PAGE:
Installation was simple with Plug-and-Play ease. I think we have moved
a long way from the initial Plug-n-Pray days of installation.
After removing the Encore, I plugged in the Dragon and connected up the cables (which
as in the case of the Hollywood card) took up the most time in the installation.
In addition to these I/O
connectors, there are two MPC3 compliant connectors located on the card itself. One allows
you to hook up the analogue CD-audio signal from the DVD-ROM drive and the second allows
you to send an analogue signal (from either the DVD/VCD soundtrack or the CD audio) to
I used the cables supplied to hook up to the rest of the components.
One thing to note: Some people have confused the VGA passthrough cable for a pass-back
connection found on the Canopus Spectra 2500/WitchDoctor cards. It isnt, even though
it may look like the passthrough cable supplied with the Canopus cards. A pass-back
connection implies that the monitor is connected directly to the VGA card (to minimise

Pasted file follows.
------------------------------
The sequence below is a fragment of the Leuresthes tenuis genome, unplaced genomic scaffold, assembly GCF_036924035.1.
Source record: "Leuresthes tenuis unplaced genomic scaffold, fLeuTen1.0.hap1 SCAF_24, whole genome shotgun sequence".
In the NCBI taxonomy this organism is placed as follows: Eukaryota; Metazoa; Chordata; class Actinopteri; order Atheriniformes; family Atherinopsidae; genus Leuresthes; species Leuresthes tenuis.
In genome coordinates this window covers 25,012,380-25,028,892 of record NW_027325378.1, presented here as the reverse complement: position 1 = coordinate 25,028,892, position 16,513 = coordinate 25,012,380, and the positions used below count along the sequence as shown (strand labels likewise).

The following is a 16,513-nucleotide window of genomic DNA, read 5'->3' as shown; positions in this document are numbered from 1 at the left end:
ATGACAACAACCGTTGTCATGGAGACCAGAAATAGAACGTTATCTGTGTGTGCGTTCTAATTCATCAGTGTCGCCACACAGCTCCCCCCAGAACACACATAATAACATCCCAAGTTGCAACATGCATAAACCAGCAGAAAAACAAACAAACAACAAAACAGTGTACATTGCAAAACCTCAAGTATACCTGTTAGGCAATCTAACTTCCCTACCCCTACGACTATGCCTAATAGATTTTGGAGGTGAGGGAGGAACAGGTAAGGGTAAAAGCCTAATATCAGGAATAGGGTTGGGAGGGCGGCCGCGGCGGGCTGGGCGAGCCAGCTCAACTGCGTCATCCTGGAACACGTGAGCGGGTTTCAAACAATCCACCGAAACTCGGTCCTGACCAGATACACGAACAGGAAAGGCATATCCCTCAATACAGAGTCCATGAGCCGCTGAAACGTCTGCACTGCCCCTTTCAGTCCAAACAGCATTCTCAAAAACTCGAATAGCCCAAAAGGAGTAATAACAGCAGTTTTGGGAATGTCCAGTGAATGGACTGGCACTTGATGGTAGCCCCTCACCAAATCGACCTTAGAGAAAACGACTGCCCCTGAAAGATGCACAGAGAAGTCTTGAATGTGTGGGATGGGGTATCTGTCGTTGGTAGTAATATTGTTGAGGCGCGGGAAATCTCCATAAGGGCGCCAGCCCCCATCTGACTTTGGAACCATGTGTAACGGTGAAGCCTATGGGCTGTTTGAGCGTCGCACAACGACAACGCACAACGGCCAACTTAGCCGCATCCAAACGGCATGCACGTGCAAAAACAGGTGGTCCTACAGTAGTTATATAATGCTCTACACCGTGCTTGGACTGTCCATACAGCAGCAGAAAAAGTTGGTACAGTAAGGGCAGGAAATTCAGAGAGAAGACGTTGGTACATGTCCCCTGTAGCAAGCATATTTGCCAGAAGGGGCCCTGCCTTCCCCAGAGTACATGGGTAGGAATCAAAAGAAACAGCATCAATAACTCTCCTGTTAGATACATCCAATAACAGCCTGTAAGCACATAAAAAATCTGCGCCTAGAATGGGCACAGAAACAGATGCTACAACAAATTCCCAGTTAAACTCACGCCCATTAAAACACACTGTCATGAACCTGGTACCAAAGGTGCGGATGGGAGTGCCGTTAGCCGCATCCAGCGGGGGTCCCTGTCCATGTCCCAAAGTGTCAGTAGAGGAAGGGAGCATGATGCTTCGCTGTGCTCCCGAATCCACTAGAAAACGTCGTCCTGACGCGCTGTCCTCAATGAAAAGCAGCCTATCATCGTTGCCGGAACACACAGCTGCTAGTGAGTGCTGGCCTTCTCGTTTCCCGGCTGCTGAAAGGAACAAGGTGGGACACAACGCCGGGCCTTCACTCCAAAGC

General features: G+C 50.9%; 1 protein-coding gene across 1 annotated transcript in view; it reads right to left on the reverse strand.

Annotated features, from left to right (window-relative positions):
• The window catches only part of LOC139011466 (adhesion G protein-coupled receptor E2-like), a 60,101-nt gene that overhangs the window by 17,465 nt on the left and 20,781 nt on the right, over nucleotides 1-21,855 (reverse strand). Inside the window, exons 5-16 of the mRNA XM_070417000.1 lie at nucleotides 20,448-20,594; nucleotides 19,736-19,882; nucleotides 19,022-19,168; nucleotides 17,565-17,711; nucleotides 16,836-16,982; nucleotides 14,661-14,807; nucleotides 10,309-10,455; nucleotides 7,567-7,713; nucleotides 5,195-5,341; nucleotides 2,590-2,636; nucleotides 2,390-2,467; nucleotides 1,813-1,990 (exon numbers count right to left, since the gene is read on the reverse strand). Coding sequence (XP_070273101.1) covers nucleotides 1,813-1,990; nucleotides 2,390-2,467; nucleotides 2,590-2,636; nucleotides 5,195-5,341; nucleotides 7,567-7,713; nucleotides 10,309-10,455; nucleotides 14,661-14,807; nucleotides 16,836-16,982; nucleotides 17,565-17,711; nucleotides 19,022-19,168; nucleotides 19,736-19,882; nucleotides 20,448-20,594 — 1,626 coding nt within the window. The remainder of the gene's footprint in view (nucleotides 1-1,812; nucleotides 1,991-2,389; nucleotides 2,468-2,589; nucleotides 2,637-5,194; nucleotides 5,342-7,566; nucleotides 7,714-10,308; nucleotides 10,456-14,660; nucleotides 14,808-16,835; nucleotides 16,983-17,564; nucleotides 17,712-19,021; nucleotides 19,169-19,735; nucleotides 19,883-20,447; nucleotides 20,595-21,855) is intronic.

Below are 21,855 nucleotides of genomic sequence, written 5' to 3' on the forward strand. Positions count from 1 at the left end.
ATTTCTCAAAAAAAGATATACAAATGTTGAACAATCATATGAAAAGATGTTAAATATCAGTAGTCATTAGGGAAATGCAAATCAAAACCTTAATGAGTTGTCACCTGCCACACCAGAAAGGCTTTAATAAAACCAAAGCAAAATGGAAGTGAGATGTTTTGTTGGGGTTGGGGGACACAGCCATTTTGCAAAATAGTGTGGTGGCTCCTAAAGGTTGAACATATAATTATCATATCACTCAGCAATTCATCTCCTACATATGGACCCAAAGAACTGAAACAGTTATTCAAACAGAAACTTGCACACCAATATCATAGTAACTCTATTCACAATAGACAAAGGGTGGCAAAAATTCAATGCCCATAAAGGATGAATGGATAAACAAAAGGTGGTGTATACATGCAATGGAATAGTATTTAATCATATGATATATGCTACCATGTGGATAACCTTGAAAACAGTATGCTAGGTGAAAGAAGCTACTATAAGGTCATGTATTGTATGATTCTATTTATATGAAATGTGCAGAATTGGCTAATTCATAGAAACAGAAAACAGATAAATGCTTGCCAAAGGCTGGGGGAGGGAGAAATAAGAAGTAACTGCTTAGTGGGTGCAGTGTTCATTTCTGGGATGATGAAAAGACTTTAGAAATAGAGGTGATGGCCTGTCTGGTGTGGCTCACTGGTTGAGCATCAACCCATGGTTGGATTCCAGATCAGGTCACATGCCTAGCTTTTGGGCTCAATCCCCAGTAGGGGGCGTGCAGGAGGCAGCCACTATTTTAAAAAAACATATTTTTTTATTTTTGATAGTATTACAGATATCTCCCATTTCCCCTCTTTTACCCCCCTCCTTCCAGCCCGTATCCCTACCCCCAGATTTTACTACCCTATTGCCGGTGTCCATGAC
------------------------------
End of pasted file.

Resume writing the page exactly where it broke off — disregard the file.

video degradation). In this case, the monitor still plugs into the Dragon card, and the
VGA signal is still passed-through the DVD card.
On boot-up, Windows detected the new card and prompted me to supply the
driver diskettes. I inserted the clearly labelled driver diskette and voila. Windows
installed the drivers and booted up.
Next I installed the DVD playback program, which also allowed you to
select the region code to be installed. As with all PC-DVD solutions, you can only change
the region code 5 times before it becomes permanent.
This was one of my gripes when I reviewed the Hollywood decoder card:
that you are stuck with the region code once you have used up your five chances. Since
that review, I have noticed that there are now some third-party hacks which also allow you
to bypass that limitation, as well as disabling Macrovision (which prevents you from
recording the video image on a VCR). All you probably have to do is do a search for
DVD-related sites on the Internet. Please dont ask me for links.